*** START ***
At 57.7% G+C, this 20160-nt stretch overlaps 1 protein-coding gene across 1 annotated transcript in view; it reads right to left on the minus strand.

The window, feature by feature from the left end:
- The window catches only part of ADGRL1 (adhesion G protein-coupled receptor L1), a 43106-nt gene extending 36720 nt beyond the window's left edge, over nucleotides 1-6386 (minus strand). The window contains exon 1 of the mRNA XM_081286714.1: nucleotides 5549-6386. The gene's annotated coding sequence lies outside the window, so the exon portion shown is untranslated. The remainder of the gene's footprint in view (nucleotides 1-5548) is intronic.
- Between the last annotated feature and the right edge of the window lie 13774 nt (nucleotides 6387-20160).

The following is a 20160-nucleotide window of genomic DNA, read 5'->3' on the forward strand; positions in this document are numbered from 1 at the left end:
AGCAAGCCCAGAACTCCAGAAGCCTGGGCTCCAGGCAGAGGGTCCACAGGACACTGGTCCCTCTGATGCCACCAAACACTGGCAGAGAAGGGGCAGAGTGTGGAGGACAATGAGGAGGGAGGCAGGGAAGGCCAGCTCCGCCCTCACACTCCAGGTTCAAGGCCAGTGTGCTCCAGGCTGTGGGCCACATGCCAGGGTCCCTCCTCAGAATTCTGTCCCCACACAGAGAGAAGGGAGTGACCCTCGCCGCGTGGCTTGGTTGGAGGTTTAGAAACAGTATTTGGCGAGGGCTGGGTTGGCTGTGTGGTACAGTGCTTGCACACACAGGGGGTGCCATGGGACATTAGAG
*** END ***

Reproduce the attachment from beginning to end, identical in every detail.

At 57.7% G+C, this 20160-nt stretch overlaps 1 protein-coding gene across 1 annotated transcript in view; it reads right to left on the minus strand.

The window, feature by feature from the left end:
- The window catches only part of ADGRL1 (adhesion G protein-coupled receptor L1), a 43106-nt gene extending 36720 nt beyond the window's left edge, over nucleotides 1-6386 (minus strand). The window contains exon 1 of the mRNA XM_081286714.1: nucleotides 5549-6386. The gene's annotated coding sequence lies outside the window, so the exon portion shown is untranslated. The remainder of the gene's footprint in view (nucleotides 1-5548) is intronic.
- Between the last annotated feature and the right edge of the window lie 13774 nt (nucleotides 6387-20160).

The following is a 20160-nucleotide window of genomic DNA, read 5'->3' on the forward strand; positions in this document are numbered from 1 at the left end:
AGCAAGCCCAGAACTCCAGAAGCCTGGGCTCCAGGCAGAGGGTCCACAGGACACTGGTCCCTCTGATGCCACCAAACACTGGCAGAGAAGGGGCAGAGTGTGGAGGACAATGAGGAGGGAGGCAGGGAAGGCCAGCTCCGCCCTCACACTCCAGGTTCAAGGCCAGTGTGCTCCAGGCTGTGGGCCACATGCCAGGGTCCCTCCTCAGAATTCTGTCCCCACACAGAGAGAAGGGAGTGACCCTCGCCGCGTGGCTTGGTTGGAGGTTTAGAAACAGTATTTGGCGAGGGCTGGGTTGGCTGTGTGGTACAGTGCTTGCACACACAGGGGGTGCCATGGGACATTAGAG